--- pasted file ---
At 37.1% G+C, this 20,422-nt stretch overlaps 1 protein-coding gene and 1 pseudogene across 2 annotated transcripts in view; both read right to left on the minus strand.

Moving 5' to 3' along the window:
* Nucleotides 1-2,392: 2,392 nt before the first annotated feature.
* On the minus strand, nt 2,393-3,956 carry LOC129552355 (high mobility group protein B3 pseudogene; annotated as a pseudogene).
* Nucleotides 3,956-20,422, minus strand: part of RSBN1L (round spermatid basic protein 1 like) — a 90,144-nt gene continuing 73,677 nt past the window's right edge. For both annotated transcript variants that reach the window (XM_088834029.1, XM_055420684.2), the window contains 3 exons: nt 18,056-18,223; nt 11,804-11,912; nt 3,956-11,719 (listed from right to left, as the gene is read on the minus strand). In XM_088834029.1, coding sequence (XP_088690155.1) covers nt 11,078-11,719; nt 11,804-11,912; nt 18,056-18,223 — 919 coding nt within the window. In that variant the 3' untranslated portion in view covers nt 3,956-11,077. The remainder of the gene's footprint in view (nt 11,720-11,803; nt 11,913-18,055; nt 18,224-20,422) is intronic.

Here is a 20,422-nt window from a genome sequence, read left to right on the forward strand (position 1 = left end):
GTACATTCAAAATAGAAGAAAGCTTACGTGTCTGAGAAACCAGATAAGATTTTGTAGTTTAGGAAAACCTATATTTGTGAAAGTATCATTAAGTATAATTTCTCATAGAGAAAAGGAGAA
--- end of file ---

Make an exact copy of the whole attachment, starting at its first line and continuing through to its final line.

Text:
At 37.1% G+C, this 20,422-nt stretch overlaps 1 protein-coding gene and 1 pseudogene across 2 annotated transcripts in view; both read right to left on the minus strand.

Moving 5' to 3' along the window:
* Nucleotides 1-2,392: 2,392 nt before the first annotated feature.
* On the minus strand, nt 2,393-3,956 carry LOC129552355 (high mobility group protein B3 pseudogene; annotated as a pseudogene).
* Nucleotides 3,956-20,422, minus strand: part of RSBN1L (round spermatid basic protein 1 like) — a 90,144-nt gene continuing 73,677 nt past the window's right edge. For both annotated transcript variants that reach the window (XM_088834029.1, XM_055420684.2), the window contains 3 exons: nt 18,056-18,223; nt 11,804-11,912; nt 3,956-11,719 (listed from right to left, as the gene is read on the minus strand). In XM_088834029.1, coding sequence (XP_088690155.1) covers nt 11,078-11,719; nt 11,804-11,912; nt 18,056-18,223 — 919 coding nt within the window. In that variant the 3' untranslated portion in view covers nt 3,956-11,077. The remainder of the gene's footprint in view (nt 11,720-11,803; nt 11,913-18,055; nt 18,224-20,422) is intronic.

Here is a 20,422-nt window from a genome sequence, read left to right on the forward strand (position 1 = left end):
GTACATTCAAAATAGAAGAAAGCTTACGTGTCTGAGAAACCAGATAAGATTTTGTAGTTTAGGAAAACCTATATTTGTGAAAGTATCATTAAGTATAATTTCTCATAGAGAAAAGGAGAA